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Competing with Russia Militarily

Implications of Conventional and Nuclear Conflicts

by Clint Reach, Edward Geist, Abby Doll, Joe Cheravitch

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The U.S. Department of Defense now recognizes Russia as one of its "principal priorities" in the context of renewed great power competition. In this Perspective, the authors examine the implications of a conventional military confrontation between NATO and Russia in Europe and the associated risk of nuclear escalation.

This Perspective primarily draws on published RAND Corporation reports to identify strengths, weaknesses, and risks for both the North Atlantic Treaty Organization (NATO) and Russia in a large-scale war. The authors found that although Russia does possess a number of key advantages in the early stages of a war that would pose serious challenges to a NATO response, its current ground force structure and posture do not ensure an obvious path to defeating NATO in a protracted conflict and avoiding nuclear escalation. The authors also find that by addressing existing challenges posed by Russia in the Baltic theater, there are opportunities for NATO to strengthen deterrence and shape Russian perceptions of NATO's ability to respond militarily in advance of a possible crisis scenario.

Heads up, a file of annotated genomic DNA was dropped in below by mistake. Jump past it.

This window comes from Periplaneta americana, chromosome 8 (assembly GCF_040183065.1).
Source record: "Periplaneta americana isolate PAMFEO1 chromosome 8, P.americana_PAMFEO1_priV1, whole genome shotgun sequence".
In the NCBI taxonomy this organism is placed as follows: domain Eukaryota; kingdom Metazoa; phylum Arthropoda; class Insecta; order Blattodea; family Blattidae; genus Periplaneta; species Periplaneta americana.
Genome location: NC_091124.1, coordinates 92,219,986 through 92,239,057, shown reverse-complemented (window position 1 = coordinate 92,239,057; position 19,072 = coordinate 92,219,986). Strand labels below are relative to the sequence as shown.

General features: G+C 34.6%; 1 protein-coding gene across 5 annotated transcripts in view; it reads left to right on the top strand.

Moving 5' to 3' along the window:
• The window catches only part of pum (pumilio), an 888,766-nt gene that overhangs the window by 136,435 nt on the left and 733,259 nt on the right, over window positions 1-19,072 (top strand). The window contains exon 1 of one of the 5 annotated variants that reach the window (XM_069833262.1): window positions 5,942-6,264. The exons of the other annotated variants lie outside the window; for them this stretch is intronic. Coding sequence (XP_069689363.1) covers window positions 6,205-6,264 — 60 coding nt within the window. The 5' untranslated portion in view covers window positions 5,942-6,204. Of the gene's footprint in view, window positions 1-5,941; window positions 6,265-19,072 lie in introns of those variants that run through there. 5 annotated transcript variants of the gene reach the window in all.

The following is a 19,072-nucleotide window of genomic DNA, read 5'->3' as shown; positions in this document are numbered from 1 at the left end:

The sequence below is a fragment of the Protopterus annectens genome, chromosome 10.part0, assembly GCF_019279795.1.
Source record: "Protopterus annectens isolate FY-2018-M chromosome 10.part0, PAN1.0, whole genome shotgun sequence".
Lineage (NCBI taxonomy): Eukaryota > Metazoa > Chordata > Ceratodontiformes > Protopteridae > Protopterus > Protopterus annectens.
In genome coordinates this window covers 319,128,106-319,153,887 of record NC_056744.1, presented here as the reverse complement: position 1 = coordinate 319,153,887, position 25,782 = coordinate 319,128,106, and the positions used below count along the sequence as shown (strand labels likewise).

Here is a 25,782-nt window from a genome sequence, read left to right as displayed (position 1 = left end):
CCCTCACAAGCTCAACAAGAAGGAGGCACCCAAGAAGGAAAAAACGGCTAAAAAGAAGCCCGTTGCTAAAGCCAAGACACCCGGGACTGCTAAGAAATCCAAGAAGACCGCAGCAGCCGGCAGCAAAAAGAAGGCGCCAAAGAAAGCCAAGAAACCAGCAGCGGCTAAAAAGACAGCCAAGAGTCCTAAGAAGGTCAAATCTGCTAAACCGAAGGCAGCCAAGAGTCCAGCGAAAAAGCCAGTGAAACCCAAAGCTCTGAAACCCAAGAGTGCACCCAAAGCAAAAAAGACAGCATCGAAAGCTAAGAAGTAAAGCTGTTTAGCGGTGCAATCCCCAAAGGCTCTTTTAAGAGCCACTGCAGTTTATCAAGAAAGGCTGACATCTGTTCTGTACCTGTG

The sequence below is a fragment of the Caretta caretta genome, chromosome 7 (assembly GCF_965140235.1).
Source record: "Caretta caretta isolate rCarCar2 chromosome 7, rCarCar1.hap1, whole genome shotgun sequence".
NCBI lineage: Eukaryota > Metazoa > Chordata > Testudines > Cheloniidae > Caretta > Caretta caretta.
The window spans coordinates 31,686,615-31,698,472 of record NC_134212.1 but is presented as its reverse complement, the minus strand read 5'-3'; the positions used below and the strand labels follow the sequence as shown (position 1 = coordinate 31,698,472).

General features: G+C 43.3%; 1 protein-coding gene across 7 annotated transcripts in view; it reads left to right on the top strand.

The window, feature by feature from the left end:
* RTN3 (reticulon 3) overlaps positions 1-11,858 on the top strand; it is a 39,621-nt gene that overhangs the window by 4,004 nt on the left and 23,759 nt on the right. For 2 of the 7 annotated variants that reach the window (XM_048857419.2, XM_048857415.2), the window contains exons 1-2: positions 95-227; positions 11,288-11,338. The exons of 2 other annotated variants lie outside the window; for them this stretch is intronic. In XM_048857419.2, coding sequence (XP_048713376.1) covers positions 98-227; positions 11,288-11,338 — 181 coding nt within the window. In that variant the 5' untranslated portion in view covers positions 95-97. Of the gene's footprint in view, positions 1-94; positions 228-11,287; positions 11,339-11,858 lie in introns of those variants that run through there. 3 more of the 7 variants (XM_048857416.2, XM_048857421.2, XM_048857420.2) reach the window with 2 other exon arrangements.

Research conducted by

The research described in this report was sponsored by the Office of the Deputy Chief of Staff, G-3/5/7, U.S. Army and conducted by the Strategy, Doctrine, and Resources Program within the RAND Arroyo Center.

This publication is part of the RAND Corporation Perspective series. RAND Perspectives present expert insights on timely policy issues. All RAND Perspectives undergo peer review to ensure high standards for quality and objectivity.

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